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Factors that affect the efficiency of driving training

Recent enquiries about the BIG TOM Franchise include how we help pupils to learn quicker. This blog will explain what factors will affect the efficiency of driving training. 


Traditionally, driving training has involved the weekly drip feeding of knowledge and driving practice; maybe one or two hours per week. The DVSA states that on average this takes 7 months to learn to drive. For the pupil, there is a combination of factors that affect outcomes: the physical skills needed to operate the vehicle, the cognitive skills of understanding how to operate the vehicle and the rules for driving on public roads and lastly, their attitude to learning. For the driving instructor, it is recognising the fact that you cannot force a pupil to learn; so the role is one of facilitating learning. A skilled driving instructor will be able to adapt to assist pupils with a range of needs. 


It takes time to develop good driving but it might be surprising how a highly motivated learner who has an awareness of how they learn, can learn very quickly. Many instructors will only offer the traditional way of learning to drive, so for a good many pupils, this way of learning will be holding them back: they are motivated, and they know how to learn, but they feel like they are being held back because ultimately, the ‘system’ of a lesson a week, is indeed holding them back. Much the same could be said of PDIs who feel that their trainer is holding them back too.  


You can see that there are two elements to this question of how to make learning efficient: the pupil and the instructor. But as you will see from the following list, there are more than just two factors. You could have a pupil on an intensive driving course who may not progress as quickly as they could for a number of reasons: 

  1. The pupil does not like the frequency and/or duration of the training sessions 
  2. The pupil has no desire to learn quickly, it is simply the parents who decided they are learning on an intensive course 
  3. The instructor does not have the skills to accurately recognise ability and wastes time 
  4. The instructor does not possess the skills to teach efficiently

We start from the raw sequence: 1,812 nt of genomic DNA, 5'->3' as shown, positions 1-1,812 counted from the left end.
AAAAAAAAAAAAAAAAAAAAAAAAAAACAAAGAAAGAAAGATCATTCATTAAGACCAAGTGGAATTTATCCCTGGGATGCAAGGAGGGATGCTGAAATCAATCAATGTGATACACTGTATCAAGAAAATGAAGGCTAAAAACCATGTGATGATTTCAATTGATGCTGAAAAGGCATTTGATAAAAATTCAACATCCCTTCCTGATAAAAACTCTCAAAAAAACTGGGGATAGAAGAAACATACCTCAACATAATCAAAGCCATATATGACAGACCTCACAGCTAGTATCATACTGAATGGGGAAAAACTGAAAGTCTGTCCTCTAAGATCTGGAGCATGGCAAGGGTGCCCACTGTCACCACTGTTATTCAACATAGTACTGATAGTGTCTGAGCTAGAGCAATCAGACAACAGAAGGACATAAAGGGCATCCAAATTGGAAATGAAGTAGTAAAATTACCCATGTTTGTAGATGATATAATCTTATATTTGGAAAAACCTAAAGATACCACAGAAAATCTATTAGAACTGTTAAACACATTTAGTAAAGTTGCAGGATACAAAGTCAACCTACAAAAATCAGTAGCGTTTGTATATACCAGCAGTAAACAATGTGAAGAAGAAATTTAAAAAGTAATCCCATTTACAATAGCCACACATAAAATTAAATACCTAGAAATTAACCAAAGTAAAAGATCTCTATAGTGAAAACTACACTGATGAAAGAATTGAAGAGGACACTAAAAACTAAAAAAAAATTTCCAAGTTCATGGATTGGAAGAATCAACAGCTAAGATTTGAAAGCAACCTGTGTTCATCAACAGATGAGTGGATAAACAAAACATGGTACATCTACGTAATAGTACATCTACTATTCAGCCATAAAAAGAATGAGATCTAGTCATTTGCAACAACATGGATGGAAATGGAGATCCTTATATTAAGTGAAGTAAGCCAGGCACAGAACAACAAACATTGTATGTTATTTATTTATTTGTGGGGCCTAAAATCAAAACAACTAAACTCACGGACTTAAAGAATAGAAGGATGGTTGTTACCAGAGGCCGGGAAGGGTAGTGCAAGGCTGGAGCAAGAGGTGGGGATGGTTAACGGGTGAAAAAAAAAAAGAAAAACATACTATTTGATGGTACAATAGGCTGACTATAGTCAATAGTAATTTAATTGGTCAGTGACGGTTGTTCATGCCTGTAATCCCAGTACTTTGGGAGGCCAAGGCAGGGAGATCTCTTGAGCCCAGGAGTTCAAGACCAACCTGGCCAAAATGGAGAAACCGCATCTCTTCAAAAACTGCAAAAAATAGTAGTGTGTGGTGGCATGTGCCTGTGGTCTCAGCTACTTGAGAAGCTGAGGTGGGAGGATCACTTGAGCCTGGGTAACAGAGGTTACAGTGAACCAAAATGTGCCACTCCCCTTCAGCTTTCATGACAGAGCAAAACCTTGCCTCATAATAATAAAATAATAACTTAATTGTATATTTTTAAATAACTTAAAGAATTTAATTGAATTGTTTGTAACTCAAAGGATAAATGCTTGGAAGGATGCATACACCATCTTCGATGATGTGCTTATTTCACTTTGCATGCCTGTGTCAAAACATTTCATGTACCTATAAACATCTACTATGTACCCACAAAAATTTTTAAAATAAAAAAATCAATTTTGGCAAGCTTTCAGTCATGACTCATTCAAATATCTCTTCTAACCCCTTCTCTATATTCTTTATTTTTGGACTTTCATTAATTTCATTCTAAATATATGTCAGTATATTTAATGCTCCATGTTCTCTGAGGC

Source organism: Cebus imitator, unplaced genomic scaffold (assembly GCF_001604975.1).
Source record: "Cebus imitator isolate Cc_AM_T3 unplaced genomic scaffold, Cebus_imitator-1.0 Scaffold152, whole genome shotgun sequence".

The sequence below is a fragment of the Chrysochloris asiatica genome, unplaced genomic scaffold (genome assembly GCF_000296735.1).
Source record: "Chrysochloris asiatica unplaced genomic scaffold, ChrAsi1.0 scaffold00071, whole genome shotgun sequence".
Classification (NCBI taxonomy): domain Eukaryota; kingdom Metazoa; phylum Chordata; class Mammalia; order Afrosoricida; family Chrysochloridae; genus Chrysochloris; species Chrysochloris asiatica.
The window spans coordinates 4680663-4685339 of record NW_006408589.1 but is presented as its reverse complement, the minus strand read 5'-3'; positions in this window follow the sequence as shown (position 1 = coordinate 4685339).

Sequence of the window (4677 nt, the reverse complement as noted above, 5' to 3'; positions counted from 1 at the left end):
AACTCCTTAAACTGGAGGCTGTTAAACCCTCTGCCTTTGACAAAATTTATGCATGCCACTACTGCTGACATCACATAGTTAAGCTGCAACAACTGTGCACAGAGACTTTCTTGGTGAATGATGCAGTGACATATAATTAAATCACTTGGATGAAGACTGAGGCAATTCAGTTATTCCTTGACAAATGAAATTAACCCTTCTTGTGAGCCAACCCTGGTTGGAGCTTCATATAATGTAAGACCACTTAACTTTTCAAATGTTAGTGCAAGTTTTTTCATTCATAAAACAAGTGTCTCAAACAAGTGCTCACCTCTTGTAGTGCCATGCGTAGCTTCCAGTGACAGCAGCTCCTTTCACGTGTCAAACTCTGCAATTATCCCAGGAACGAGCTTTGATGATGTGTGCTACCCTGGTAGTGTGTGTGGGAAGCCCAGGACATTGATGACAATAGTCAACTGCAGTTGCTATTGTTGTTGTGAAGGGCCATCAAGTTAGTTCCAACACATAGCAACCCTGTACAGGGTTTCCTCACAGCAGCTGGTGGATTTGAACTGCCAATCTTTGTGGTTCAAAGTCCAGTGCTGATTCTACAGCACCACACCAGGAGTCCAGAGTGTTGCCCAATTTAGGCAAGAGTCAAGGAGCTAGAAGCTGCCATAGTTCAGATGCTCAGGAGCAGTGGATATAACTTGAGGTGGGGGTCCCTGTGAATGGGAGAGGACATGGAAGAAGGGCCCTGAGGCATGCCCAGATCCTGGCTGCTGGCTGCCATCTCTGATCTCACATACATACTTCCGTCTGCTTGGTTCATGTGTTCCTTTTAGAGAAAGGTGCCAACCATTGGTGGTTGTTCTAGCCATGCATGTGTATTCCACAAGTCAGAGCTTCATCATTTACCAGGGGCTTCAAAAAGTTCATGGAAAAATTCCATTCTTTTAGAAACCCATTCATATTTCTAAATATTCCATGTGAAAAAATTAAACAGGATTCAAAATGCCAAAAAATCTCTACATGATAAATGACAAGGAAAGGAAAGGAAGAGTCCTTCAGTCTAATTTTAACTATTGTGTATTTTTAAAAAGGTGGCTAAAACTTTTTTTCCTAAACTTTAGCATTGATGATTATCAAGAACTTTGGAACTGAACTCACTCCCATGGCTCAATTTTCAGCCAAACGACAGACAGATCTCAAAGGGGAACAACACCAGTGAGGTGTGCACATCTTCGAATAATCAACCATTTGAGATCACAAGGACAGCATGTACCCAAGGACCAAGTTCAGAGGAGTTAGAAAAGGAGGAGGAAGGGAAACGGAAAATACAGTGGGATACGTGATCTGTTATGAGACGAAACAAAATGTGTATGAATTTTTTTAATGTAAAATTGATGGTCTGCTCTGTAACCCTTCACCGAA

5. The circumstances of the pupil do not lend themselves to an accelerated learning programme (learning difficulties, disability) 
  6. Either pupil or instructor struggles to perform (attention/perseverance/resilience/desire) for longer periods of training 
  7. The pupil has an over-inflated perception of their driving ability and mistakingly feels they have nothing more to learn 
  8. The pupil has not understood how an accelerated learning programme works and is unprepared 
  9. The pupil or instructor is not able to manage the training session to maintain safety and maximum progress 
  10. Depending on the frequency of sessions, time for effective reflection can be limited 
  11. At certain times of the year, the experience of driving in the dark can be limited 
  12. A pupil who is incapable of accepting or handling feedback from an instructor can waste valuable time 
  13. A pupil can become distracted from learning by the perceived pressure of a fixed schedule and their relative progress within it 
  14. The selection of the course provider is based on price rather than successful outcomes 
  15. Previous experience(s) that affect confidence 


You could have a pupil on traditional driving lessons who may not progress as quickly as they could do for a number of reasons: 

  1. The session is too short; just when the pupil feels they are beginning to make progress the session ends 
  2. The gaps between training sessions are so long the pupil struggles to remember key learning points 
  3. The length of the sessions is so short it limits the variety of practice locations 
  4. The length of the sessions is so short that too much of the session is ‘wasted’ getting to/from the practice location 
  5. Knowing that progress per session is limited, the pupil attempts to cram in or short-circuit the learning objectives which affects the quality of learning 
  6. Traditional driving lessons are known for the prevalence of cancelled sessions by pupils and/or instructor 
  7. Previous experience(s) that affect confidence 
  8. Traditional driving lessons are known for causing pupils to switch instructors partway through 
  9. Self-belief within a pupil is adversely affected by their perception of improvement as the change is so slight 
  10. The ability of the instructor to respond to pupil progress and adapt is limited – the structure of each lesson is fixed regardless of pupil achievement 
  11. The selection of an instructor is based on price rather than ability 
  12. The pupil has outside influences with unrealistic expectations of the time needed or puts pressure on the pupil to speed things up (parents/peers) 
  13. The pupil finds the pace of the session unstimulating or lacks challenge 
  14. The attitude of the instructor is fixed in terms of how many sessions will be needed, so every pupil receives the same number regardless of ability 
  15. A pupil is offered limited (perhaps none) additional resources outside of in-car practice that intensive courses do provide 
  16. The time it takes to make progress is demotivating for the pupil as the overall time it is taking is too long


So to summarise, there are many factors that can affect outcomes: the extent of the service being offered to the pupil, the attitude to learning and ability of the pupil, the range of learning resources made available to a pupil, the pressure felt by a pupil or exerted from parents/peers, motivation levels of the pupil and/or instructor, the technical skills of an instructor to facilitate efficient learning, previous experiences that cause a loss of confidence.